PROBLEM SOLVED – Salt Water Disposal Well

Problem: My company worked on a customer’s Salt Water Disposal well. Can I file a Mineral Lien Claim against the SWD? Will it help me get paid?

Solution: Yes, and it just might be your very best strategy to get paid!

Story: Our law firm recently filed a mineral lien against a SWD in Montgomery County, Texas for unpaid invoices. After exhausting all normal negotiation efforts, we were forced to file a suit to foreclose on the well. Certainly, we know that most service providers really don’t want to own a well and want to avoid any possible environmental problems. The threat to foreclose and take over the well, and the possibility of a new owner initiating charges of $1.00 a barrel for the 600 barrels of water per day being disposed in order to continue oil production operations, got the results we needed. Our research included the names of all the operators in a 10-mile radius who might  show up to buy the SWD well at a foreclosure sale. That was enough to get our oilfield services client paid, and no actual foreclosure sale was needed.

 

 

 

 

 

 

 

 

Analysis: In Texas, Property Code § 56.001 defines the type of work that can be part of a mineral lien claim. "Mineral activities" means digging, drilling, torpedoing, operating, completing, maintaining, or repairing an oil, gas, or water well, an oil or gas pipeline, or a mine or quarry. A water injection well, water disposal well, or water source well would all meet these criteria. The hot button is whether an operator would have a concern that a lien was placed on his SWD. You should know that this is an effective strategy in every state except North Dakota.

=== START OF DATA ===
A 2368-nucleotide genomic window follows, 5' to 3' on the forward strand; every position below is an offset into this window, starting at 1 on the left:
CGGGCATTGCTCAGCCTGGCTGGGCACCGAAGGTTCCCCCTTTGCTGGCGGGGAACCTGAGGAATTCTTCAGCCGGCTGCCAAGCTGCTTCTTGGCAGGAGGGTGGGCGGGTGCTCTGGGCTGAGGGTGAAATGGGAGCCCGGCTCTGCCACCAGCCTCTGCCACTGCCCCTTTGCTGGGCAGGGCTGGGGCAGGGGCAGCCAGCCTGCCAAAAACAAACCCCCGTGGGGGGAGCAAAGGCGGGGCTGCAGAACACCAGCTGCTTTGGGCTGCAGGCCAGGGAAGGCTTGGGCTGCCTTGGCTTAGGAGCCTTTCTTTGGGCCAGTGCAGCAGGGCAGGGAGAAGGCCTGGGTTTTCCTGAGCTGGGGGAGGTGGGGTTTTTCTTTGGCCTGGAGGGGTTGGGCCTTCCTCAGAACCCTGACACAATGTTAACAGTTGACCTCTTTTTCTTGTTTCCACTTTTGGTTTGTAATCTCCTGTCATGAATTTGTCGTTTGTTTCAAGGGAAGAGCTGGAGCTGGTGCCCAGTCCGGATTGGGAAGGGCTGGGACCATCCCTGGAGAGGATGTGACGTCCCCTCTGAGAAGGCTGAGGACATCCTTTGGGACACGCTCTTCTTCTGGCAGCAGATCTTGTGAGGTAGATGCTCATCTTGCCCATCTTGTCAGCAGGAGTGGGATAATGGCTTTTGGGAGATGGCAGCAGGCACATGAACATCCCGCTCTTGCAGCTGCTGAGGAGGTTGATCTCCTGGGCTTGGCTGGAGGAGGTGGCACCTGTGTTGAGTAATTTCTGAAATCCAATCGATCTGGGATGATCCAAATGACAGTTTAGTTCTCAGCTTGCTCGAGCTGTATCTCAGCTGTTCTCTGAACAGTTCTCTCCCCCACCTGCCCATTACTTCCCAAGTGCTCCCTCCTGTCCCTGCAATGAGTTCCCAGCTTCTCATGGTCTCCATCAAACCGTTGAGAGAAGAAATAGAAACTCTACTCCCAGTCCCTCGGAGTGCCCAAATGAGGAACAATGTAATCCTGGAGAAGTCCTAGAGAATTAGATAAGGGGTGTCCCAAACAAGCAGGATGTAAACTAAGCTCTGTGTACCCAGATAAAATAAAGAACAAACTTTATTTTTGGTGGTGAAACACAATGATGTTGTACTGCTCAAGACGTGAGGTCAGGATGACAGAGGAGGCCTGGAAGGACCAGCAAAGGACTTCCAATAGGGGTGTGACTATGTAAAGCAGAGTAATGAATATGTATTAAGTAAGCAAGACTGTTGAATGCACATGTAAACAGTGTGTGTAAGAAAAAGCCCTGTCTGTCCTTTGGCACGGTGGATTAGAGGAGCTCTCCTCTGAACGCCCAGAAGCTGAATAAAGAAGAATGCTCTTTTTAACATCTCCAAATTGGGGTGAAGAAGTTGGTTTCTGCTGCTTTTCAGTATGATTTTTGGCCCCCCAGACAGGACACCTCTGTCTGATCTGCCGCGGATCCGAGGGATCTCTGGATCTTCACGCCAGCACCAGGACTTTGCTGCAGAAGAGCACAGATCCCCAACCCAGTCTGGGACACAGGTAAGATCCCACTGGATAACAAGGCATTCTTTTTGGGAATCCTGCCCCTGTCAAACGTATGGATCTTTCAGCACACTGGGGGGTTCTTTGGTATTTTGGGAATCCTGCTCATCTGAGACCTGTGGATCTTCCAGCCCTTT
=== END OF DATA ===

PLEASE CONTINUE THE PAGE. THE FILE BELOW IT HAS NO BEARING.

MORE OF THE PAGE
There are two common uses of a disposal well. For on-lease produced water, the SWD is often the economic bottleneck of the oil production on that lease. If there is no way to dispose of the produced salt water, the operator would be faced with paying exorbitant per barrel costs to dispose of this water in a commercial SWD, potentially causing the lease to become uneconomic. For a SWD that is permitted to dispose of off-site produced water, the economic risk can be even greater. That operator may have multiple wells in an area, all relying upon the same SWD. A mineral lien filed against that SWD, coupled with the risk of foreclosure, might just be enough to force payment of those outstanding invoices.

Conclusion:  Legal counsel with actual oilfield experience can often find ‘out of the box’ solutions to help your company collect for its work without a long and expensive lawsuit. Doré Rothberg McKay represents more oilfield service companies nationwide than any other law firm.

Conclusion:  Legal counsel with actual oilfield experience can often find ‘out of the box’ solutions to help your company collect for its work without a long and expensive lawsuit. Doré Rothberg McKay represents more oilfield service companies nationwide than any other law firm.

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